The hotel was budget all right. There was no restaurant. The reception desk sold snacks like chips or crisps as some call them, candy, gum and beverages like wine, beer, water soda. If you wanted to make a purchase of the snacks or beverages you had to use a credit card. They would not take cash. The concierge did direct us to the center of town where we had a really nice steak dinner. When we got back to the hotel, I decided to get some water for the room. Unfortunately, a gentleman in his cups flanked by two girls got there first. He was purchasing some kind of snack but could not make up his mind. Settling on a bag of chips, I thought he would go away, but he decided that he also wanted a beer. As one of the girls was paying, she told the girl at reception to give him a soda. His response was to get shirty and cause a stink. Just my luck. After arguing for a few and his girlfriend telling him no beer, they finally headed to their room. I got my water and we headed for the elevators. I was so tired at that point that I didn't notice the two guys that got off the elevator heading to the reception desk to purchase snacks and such. My husband drew my attention to them. They were clad in naught but their tighty whities. No shirts, no pants other than under, no socks, no shoes. Just their underwear. Now that is something I don't see every day.
The next day, we got an early start, left the car parked where it was and headed off for the museum. The museum is actually in the home where HC Anderson was born, but it had been expanded. It was a really nicely done museum and every display was themed. The first room is full of news of the world during the time that he lived. It is interesting to see the timeline and get a perspective on what else was happening in the world. There was a display for his young life, his education, his travels, his later life, etc. There were lots of pictures, copies of letters and books and such to illustrate his life in such detail. It would take a good number of hours were we to read everything, so after we got about half way through, we had to start speeding things up.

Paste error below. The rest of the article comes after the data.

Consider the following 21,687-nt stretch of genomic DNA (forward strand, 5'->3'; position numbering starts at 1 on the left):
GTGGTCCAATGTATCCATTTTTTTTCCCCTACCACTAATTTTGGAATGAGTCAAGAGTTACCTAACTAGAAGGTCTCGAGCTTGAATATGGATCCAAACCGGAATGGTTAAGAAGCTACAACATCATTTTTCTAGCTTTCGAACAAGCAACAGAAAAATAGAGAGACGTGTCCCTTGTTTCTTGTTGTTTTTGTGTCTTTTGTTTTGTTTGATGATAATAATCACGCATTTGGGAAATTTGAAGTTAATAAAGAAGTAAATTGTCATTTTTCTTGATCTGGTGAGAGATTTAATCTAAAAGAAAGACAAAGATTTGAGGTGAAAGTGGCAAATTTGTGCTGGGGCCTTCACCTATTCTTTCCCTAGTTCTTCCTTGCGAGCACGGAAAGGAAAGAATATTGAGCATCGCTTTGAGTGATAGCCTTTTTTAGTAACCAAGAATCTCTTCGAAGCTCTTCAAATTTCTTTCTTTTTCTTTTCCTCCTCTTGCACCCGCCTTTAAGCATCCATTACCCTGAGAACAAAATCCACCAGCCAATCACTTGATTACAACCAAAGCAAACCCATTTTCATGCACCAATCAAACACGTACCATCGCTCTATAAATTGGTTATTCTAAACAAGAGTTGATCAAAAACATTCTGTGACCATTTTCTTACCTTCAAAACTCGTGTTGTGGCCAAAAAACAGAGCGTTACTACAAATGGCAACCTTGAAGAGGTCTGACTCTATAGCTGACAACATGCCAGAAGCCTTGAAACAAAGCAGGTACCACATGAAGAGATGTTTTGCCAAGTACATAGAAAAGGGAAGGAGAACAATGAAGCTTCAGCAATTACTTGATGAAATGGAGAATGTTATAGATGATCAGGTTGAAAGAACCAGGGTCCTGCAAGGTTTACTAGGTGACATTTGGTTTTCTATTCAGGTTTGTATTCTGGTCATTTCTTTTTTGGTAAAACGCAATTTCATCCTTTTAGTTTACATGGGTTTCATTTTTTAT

He was a fascinating character. He was born to poverty in the slums of Odense. His mother was a washerwoman and his father was a cobbler. His father died at the age of 33 and his mother took solace in alcohol which was eventually the cause of her death. His grandfather was in the sanitarium. His maternal grandmother was married to a convict in the prison. At one point she was confined under the Town Hall on rations of bread and water for having three children out of wedlock. Family gatherings were at the prison which Anderson would avoid as he was not comfortable with the inmates waiting on him and his family at the gatherings. He was afraid of them. His young life seemed very tragic. He went to school part time at the workhouse and aspired to be an actor. At the age of 14, he left Odense for Copenhagen where he did get a job with the theater company, but was also dismissed. I get the impression he was not very good at it.
He was a bit paranoid in his later life. He always carried a rope with him everywhere he went because if he was at a hotel and it caught on fire, he could throw the rope out the window and climb to safety. The rope was on display in the museum as well as his top hat and his inkwell and quill. He was great with children, however, and was always telling stories and making them books. One of his hobbies was to make paper cut-outs, not of snowflakes, but of people, characters, designs, animals, etc. He was also an artist and would often sketch out scenes that he might employ in some capacity at a later date, like perhaps a story.